Tuesday, January 22, 2019

On Li Shangyin

One thing that is interesting about reading some of the lesser-known or recently translated Tang poets (e.g. Meng Chiao, Li He, Li Shangyin) is the realization that, beyond the Li Po–Tu Fu–Wang Wei axis, not all of the Chinese poets were as focused on the clarity of the image the way these (and some others) often were.  From the standpoint of English-language poetics, we tend to see Li Po, through Ezra Pound’s translations, as the avatar of imagism, though he also wrote poems of mystic journeys that veer into the surreal and dreamlike.  In the early modernist period, Witter Bynner’s translation of the standard Tang anthology also formed an alternative to Poundian imagism, but Bynner’s work has sadly fallen out of the conversation over time (a situation that in my view ought to be revisited).  Imagism is extremely important, and, sure, despite his racist and fascist views, Pound himself still cannot be completely dismissed as a formal innovator.  But the emphasis on the imagist “thing” has until recently tended to leave a lot of other Tang-era poets out of picture.  A. C. Graham began to remedy that somewhat in his Poems of the Late T’ang (1965), and in recent years, further translations of individual poets have been more frequently published.

The latest of these is the work of Li Shangyin (813-858), translated by Chloe Garcia Roberts (New York Review Books, 2018).  This volume includes not only Roberts’s translation of approximately 50 pages of Li’s poetry (with facing original Chinese), but also the versions by Graham and some by Lucas Klein (most of which are duplicate poems, making for interesting comparisons).  Li’s style is at times naturalistic and imagistic, but more often allusive, metaphorical, and, like Li He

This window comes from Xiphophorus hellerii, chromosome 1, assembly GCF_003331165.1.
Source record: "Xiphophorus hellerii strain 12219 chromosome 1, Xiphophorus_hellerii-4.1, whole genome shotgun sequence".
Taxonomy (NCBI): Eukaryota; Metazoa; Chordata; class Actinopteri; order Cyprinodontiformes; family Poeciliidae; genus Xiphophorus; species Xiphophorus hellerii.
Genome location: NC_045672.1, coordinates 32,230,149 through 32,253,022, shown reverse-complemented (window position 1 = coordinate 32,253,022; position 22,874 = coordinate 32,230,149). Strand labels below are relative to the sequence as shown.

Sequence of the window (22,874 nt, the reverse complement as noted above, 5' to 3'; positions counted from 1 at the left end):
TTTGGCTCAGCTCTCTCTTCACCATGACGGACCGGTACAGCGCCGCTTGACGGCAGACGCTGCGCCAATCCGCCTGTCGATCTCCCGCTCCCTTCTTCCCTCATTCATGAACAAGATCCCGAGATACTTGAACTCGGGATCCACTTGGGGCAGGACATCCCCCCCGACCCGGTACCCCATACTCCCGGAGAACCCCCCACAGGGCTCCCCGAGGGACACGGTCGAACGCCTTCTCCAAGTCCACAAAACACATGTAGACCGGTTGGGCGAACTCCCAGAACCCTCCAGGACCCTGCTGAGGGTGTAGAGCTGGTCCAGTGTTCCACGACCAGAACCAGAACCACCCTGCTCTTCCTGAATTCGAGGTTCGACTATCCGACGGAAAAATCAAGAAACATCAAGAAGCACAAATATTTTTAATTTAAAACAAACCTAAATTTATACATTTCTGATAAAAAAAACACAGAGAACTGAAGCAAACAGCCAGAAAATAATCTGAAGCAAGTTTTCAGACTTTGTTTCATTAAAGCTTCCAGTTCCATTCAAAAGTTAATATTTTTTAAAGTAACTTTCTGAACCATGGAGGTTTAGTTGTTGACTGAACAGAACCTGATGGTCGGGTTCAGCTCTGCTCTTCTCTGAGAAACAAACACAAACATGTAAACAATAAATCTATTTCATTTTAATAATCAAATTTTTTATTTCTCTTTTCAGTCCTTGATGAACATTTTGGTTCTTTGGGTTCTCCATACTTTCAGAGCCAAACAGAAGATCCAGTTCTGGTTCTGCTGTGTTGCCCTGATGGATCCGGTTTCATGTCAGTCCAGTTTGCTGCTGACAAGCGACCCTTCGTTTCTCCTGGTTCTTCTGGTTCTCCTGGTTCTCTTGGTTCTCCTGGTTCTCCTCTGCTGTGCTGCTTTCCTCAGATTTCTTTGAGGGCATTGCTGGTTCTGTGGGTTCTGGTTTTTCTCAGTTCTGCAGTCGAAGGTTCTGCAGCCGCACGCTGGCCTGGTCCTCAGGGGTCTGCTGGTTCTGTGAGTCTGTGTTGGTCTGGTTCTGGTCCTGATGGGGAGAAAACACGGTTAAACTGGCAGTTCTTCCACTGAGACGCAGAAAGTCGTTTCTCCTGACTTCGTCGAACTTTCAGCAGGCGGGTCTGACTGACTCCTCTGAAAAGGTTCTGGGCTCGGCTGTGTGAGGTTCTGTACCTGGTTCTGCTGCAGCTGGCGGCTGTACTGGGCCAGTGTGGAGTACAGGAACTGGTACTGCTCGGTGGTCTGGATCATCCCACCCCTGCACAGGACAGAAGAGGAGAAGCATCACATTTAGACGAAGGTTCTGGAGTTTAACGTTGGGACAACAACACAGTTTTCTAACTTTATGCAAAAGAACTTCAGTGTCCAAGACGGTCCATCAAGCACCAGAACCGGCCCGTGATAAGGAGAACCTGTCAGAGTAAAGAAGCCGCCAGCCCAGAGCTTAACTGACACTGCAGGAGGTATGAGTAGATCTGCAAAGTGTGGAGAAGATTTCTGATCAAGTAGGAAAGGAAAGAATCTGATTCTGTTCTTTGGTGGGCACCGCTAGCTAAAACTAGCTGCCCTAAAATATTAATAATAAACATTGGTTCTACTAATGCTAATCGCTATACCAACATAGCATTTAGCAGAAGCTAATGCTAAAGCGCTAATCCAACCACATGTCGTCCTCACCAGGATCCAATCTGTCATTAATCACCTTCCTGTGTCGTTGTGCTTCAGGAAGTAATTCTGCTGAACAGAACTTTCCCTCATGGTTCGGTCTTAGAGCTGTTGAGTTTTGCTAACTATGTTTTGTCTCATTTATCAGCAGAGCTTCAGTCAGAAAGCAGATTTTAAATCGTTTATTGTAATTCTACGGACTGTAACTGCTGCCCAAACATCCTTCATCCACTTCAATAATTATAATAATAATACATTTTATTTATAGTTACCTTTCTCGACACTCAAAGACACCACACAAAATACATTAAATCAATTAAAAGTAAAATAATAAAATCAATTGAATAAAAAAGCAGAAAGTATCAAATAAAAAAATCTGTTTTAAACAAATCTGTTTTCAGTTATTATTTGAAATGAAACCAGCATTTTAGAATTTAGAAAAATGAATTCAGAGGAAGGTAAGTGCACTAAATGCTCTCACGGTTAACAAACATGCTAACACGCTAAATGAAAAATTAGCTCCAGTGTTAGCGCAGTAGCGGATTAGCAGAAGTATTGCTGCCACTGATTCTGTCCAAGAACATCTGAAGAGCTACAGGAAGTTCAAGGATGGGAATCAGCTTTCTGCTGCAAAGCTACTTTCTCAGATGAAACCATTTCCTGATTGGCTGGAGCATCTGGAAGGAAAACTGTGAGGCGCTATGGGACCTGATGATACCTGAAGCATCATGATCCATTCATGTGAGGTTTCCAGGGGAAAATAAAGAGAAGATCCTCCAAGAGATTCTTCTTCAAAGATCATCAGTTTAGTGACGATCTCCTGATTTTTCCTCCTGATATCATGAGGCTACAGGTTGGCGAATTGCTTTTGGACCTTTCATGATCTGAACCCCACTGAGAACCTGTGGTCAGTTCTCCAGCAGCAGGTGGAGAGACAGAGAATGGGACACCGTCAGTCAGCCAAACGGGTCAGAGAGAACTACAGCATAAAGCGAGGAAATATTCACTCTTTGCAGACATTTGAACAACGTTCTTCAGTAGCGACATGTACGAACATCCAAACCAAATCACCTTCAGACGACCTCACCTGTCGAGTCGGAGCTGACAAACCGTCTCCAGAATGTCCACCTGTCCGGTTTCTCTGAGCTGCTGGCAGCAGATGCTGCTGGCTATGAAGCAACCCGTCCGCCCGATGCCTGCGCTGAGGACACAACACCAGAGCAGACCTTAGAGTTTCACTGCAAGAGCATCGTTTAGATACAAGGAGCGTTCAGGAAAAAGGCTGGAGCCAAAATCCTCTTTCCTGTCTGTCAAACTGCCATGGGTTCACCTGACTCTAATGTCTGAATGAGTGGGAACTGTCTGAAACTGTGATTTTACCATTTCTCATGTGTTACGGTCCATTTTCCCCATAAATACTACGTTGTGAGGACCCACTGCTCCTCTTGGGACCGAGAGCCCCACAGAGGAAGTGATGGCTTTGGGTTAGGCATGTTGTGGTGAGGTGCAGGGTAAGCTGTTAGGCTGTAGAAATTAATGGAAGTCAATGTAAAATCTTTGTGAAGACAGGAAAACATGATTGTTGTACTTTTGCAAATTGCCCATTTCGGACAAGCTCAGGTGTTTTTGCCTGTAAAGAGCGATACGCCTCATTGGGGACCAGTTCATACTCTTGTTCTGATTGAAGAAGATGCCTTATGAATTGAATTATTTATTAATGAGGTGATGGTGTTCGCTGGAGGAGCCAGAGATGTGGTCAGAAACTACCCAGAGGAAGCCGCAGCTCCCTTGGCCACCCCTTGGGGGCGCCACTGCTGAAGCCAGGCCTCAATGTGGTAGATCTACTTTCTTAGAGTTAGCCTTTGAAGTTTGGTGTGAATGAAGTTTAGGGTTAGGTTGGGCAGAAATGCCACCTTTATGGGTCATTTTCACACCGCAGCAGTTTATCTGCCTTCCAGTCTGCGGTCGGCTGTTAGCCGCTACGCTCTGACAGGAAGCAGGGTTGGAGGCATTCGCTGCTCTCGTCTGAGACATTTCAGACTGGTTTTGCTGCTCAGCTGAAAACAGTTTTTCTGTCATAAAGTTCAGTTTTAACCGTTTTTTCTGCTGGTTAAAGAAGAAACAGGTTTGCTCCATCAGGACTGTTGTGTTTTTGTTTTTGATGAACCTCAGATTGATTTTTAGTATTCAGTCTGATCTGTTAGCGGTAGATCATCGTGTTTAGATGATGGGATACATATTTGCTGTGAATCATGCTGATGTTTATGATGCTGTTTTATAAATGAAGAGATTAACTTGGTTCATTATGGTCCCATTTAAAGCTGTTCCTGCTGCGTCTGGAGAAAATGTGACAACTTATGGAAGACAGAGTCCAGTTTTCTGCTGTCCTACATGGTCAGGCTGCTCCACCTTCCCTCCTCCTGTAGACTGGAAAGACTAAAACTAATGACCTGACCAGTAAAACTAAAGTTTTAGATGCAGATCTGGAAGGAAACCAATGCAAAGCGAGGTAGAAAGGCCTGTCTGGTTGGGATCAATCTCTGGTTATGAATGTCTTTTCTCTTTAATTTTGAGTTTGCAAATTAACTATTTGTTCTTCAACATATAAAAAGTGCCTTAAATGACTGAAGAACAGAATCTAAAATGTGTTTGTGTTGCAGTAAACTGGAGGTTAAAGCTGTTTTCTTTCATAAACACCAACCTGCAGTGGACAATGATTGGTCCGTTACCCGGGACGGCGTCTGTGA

’s, surreal.  His work has historically been considered extremely obscure or, as Roberts puts it in her introduction, “unknowable and elusive . . . almost baroque, opulently layered with distinct mythological, historical, personal, and symbolist imagery” (xi).  This, of course, makes him difficult to translate.

Thankfully, Roberts has chosen to take an almost literal approach, leaving intact the weird accretion of incongruous shifts and juxtapositions.  Graham, on the other hand, took certain liberties in order to make Li’s poems make sense.  In reality, their versions are not that far apart, but, if we are going to use a Western analogy, Graham’s sometimes come across as pleasant if melancholy lyrics, while Roberts’s tend toward a slightly more staccato rhythm, with brighter diction. For example, here’s Graham in 1965 rendering lines from “The Patterned Lute”: “The moon is full on the vast sea, a tear on the pearl. / On Blue Mountain the sun warms, a smoke issues from the jade” (in Roberts 145).  And here is Roberts in 2018:

Seablue, moonbeam,
Pearls hold tears.
Indigo fields, sun-warmth,
Jade begets smoke. (39)
Klein’s recent version falls somewhere in between but is perhaps closer to the syntax of Graham: “When the moon shines by the green sea there are tears on pearls, / and when the sun is warm on Mount Bluefield steam rises off jade” (116).  Each has their merits, but speaking subjectively, the clipped, at times paratactic, versions that Roberts creates resonate with me more, and at least visually seem closer to the Chinese form.  But it is a funny thing about translation; the more versions you read, the better the picture you seem to get.

Whatever the case, there is the sheer beauty of Li Shangyin’s poetry itself, if you can tune in through language and time.  Perhaps of use is an ars poetica, which begins,

At dawn, use clouds
To conceive the lines.
In winter, hold snow
To divine the poem. (33)
The poem “Spring Wind” is emotional in a way that differs from the work of other Tang poets (it seems to me, though others may be more expert).  Often in Tang poetry, there is an evocation of emotion through the image, like Li Po going to visit a Taoist monk only to find him gone, nothing but pine trees, and the scene or the season usually accords with the speaker’s feelings.  In Li Shangyin’s “Spring Wind,” there is a reversal of this.  First, there is a brief meditation on the coming of spring and the exuberance of it.  Then, there is this odd and unexpected move where Li imagines spring as a sentient or even bodily creature: